John I of Aragon

From Academic Kids

John I (1350-1396), king of Aragon 1387-96, called Juan el Cazador in Spanish (or el Amador de la gentileza, or el Descurat, l'Amador de la Gentilesa in Catalan), John the Hunter, was the eldest son of Peter IV and his third wife Eleanor of Sicily, who was daughter of king Pietro II of Sicily. He was born on December 27 1350 in Perpignan, in the province of Roussillon which at that time belonged to Aragon, and died 19 May 1396 during a hunt in forests near Foixa (Gerona) by a fall from his horse, like his namesake, cousin and contemporary of Castile. He was a man of insignificant character, with a taste for artificial verse.

When on the throne, John I abandoned the Anglophile policy of Peter IV and made an alliance with France in 1387. In the Western Schism, he continued to support the Pope of the Avignon line (Clement VII). In 1387, John I also made an alliance with Castile, and confirmed in 1388 a treaty with Navarre fixing borders between these kingdoms. In 1389-90, Aragonese battled the troops of Count of Armagnac directed to conquest the lands of the taken vassal kingdom of Majorca. The attack went Embordá to Gerona. 1390 the invaders were won by Aragonese troops commanded by Infante don Martin, king's brother (and next king). 1391 he gave legislation about Jews in different cities of Aragon. In 1391, his administration faced a revolt in the vassal kingdom of Sicily, where the population had proclaimed Louis of Durazzo as king. During 1388-90 John I lost gradually all lands of the Duchies of Athens and Neopatras in Greece. John I was protector of culture of Barcelona. He established 1393 the Consistor of Barcelona (jocs florals), to imitate that in Toulouse.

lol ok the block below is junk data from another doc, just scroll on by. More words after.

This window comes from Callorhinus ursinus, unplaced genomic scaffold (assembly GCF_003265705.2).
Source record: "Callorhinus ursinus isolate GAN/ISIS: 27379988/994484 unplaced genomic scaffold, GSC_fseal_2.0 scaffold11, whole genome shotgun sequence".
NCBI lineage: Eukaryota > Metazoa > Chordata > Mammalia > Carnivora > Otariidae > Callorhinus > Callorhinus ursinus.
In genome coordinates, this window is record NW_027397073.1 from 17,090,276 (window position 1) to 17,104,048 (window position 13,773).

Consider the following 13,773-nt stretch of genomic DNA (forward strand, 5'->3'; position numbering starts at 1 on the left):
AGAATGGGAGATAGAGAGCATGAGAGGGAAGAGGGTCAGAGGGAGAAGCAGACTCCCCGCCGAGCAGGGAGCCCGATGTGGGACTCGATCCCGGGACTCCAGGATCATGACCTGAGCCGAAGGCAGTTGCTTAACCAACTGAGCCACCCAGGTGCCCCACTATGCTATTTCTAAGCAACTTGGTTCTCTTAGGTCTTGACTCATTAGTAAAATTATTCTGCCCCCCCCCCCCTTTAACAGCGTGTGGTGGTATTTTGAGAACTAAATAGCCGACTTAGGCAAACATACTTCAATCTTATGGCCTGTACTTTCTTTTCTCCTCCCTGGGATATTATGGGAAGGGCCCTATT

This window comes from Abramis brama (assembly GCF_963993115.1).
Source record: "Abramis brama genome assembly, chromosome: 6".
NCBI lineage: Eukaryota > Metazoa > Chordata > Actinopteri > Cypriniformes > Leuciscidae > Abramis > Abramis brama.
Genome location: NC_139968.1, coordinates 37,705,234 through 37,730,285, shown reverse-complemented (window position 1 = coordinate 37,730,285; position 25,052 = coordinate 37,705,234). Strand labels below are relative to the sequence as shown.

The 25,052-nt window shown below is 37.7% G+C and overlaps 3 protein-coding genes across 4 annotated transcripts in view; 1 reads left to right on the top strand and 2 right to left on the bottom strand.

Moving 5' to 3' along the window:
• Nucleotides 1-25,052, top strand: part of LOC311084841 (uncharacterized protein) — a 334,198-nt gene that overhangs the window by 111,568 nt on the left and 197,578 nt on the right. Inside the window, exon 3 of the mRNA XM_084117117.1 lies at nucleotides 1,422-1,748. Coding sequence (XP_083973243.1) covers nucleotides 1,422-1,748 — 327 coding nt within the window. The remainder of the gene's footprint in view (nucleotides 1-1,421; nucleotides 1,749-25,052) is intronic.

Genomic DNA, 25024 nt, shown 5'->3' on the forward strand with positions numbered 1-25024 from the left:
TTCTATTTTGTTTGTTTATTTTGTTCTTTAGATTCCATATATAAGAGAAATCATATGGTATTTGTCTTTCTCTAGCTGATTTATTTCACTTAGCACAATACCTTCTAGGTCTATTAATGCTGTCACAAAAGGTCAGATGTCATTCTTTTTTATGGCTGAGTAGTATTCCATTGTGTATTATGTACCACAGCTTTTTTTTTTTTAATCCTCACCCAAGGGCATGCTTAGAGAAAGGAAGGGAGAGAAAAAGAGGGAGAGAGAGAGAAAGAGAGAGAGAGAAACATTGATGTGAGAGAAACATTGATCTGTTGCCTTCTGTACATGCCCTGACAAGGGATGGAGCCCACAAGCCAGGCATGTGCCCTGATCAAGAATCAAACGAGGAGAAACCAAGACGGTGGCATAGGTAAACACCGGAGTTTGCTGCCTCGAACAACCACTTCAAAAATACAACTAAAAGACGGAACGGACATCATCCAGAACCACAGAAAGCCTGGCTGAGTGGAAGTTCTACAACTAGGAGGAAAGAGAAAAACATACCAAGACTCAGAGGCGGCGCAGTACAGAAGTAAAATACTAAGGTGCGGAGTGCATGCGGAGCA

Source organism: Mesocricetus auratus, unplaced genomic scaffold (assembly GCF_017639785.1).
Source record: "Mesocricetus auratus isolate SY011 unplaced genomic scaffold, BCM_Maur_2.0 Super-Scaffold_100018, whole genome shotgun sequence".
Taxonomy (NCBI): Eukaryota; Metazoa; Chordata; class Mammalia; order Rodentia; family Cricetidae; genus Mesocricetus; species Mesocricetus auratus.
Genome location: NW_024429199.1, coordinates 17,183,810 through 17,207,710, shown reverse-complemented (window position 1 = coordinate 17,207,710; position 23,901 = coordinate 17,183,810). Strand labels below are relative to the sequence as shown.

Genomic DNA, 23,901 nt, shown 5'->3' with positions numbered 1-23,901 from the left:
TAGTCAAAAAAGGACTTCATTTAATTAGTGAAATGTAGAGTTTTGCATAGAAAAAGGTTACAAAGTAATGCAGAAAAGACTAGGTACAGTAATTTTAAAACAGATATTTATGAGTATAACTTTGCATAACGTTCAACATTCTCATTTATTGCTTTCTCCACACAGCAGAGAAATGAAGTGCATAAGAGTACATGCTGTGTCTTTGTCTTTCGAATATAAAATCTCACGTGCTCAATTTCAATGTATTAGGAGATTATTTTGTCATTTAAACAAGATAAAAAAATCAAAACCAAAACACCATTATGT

Sardinia had been attempted to subjugate under Aragon since the reign of James II, and gradually the Aragonese had conquered most of the island. However, in 1380's, the remaining independent principality Arborea became fortress of rebellion and Aragonese were rapidly driven back during Eleanor of Arborea (Eleanor Visconti Doria). Continuing in John I's reign, the Aragonese attempted to suppress rebels in Sardinia and regain lost territories. However during John I's time, practically the whole Sardinia was lost.

John I's reign was characterized with disastrous financial administration.

He died without sons, and was succeeded by his younger brother Martin of Aragon. He did have, though, two daughters who reached adulthood.


From his first marriage to Martha of Armagnac (1347-1378), daughter of Count Jean I of Armagnac:

  • Joanna, who had married Matthew (Mathieu), count of Foix, and they claimed the throne of Aragon after the death of John I. Matthew of Foix invaded Aragonese territories, but was driven back by the new King Martin. Joanna died soon, childless.

From his second marriage to Violant of Bar (1363-1431), daughter of Duke Robert of Bar:

Template:Succession box three to threeTemplate:End boxes:Juan I de Aragónca:Joan Ifr:Jean Ier d'Aragonde:Johann I. (Aragón)

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